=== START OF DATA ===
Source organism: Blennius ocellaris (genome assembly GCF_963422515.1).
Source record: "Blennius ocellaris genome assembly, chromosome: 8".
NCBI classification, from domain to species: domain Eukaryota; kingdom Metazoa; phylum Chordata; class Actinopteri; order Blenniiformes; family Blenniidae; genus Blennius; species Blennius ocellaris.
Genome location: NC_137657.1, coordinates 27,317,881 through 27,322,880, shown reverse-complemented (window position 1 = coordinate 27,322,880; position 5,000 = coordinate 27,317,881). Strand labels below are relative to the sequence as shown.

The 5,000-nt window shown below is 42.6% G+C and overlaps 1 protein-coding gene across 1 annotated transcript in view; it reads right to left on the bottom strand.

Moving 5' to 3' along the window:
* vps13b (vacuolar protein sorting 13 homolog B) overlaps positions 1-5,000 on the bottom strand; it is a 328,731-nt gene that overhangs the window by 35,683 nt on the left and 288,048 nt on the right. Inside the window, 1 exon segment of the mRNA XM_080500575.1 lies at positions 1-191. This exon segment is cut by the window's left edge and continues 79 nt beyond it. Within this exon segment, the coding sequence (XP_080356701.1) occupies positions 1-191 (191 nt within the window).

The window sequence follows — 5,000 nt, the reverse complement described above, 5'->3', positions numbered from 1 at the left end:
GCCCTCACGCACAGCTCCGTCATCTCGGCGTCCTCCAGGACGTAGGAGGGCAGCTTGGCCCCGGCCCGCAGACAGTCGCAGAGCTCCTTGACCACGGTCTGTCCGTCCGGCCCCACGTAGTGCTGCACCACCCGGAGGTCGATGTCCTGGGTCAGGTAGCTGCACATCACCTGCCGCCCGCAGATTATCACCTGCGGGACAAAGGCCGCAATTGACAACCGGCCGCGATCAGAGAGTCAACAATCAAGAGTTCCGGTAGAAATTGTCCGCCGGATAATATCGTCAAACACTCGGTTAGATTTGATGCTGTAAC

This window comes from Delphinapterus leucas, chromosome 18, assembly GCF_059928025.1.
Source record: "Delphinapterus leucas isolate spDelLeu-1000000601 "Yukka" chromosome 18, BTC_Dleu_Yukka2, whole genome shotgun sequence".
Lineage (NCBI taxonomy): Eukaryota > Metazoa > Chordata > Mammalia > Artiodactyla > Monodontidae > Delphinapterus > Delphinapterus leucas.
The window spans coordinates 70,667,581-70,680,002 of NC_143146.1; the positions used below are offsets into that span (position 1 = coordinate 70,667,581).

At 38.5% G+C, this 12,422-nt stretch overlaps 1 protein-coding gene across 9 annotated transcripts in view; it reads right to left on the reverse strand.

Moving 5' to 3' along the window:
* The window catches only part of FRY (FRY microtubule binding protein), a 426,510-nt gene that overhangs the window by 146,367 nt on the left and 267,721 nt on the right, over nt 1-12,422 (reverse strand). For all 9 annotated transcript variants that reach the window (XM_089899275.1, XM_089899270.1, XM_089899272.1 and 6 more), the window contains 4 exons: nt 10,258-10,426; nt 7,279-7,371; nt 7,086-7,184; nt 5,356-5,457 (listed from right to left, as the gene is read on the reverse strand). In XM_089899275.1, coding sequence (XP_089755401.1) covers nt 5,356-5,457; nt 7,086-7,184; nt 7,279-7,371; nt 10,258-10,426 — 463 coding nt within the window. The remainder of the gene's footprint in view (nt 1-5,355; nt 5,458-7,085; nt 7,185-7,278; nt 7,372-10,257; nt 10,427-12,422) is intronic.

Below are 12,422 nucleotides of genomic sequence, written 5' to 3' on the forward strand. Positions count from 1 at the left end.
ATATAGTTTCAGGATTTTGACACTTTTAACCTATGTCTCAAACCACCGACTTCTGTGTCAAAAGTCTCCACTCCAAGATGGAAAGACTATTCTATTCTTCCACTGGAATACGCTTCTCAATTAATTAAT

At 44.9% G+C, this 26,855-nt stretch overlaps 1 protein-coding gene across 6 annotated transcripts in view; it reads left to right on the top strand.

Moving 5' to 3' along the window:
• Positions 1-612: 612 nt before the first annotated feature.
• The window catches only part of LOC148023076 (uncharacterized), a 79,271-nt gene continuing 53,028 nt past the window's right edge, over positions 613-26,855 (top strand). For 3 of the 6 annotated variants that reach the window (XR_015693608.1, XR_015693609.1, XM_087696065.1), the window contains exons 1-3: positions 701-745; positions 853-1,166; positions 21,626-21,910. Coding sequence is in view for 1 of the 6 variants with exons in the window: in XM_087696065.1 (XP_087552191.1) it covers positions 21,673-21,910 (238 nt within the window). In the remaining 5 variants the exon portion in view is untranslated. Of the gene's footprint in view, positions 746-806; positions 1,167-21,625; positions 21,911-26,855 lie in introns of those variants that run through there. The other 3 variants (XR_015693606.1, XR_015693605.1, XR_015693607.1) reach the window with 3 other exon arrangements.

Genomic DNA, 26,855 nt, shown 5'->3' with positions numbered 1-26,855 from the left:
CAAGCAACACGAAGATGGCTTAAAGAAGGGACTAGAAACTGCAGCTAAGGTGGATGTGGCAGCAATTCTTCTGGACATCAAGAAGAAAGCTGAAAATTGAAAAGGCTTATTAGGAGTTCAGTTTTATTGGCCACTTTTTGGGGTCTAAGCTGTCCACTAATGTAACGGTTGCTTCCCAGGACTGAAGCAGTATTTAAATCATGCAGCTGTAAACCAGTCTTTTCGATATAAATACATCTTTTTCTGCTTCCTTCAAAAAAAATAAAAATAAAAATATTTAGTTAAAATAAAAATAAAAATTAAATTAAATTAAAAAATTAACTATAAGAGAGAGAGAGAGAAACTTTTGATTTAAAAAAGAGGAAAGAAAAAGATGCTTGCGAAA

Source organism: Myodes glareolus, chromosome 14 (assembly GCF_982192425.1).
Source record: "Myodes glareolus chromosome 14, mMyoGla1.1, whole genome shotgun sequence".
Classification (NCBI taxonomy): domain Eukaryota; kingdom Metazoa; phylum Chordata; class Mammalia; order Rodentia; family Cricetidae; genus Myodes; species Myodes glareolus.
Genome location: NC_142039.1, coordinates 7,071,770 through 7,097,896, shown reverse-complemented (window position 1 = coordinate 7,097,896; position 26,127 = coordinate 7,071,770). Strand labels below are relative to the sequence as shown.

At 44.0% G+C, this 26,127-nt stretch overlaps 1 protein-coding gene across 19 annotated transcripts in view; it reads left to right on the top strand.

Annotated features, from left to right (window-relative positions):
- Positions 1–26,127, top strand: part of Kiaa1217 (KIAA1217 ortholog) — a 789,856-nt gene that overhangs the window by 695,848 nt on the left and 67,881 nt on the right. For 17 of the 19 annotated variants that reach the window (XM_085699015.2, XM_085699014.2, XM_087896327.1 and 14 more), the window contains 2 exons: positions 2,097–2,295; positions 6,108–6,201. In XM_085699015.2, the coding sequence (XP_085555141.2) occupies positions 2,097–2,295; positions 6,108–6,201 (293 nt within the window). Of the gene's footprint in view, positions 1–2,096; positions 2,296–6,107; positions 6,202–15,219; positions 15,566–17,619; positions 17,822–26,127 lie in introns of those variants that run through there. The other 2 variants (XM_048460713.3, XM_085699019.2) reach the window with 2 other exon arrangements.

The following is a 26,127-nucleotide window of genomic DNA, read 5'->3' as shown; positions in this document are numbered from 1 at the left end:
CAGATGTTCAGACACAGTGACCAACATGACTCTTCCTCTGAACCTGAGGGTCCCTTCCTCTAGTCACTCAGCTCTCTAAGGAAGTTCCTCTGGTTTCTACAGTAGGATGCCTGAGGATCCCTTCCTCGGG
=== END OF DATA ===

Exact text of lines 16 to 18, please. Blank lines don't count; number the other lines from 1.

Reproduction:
* The window catches only part of FRY (FRY microtubule binding protein), a 426,510-nt gene that overhangs the window by 146,367 nt on the left and 267,721 nt on the right, over nt 1-12,422 (reverse strand). For all 9 annotated transcript variants that reach the window (XM_089899275.1, XM_089899270.1, XM_089899272.1 and 6 more), the window contains 4 exons: nt 10,258-10,426; nt 7,279-7,371; nt 7,086-7,184; nt 5,356-5,457 (listed from right to left, as the gene is read on the reverse strand). In XM_089899275.1, coding sequence (XP_089755401.1) covers nt 5,356-5,457; nt 7,086-7,184; nt 7,279-7,371; nt 10,258-10,426 — 463 coding nt within the window. The remainder of the gene's footprint in view (nt 1-5,355; nt 5,458-7,085; nt 7,185-7,278; nt 7,372-10,257; nt 10,427-12,422) is intronic.

Below are 12,422 nucleotides of genomic sequence, written 5' to 3' on the forward strand. Positions count from 1 at the left end.
ATATAGTTTCAGGATTTTGACACTTTTAACCTATGTCTCAAACCACCGACTTCTGTGTCAAAAGTCTCCACTCCAAGATGGAAAGACTATTCTATTCTTCCACTGGAATACGCTTCTCAATTAATTAAT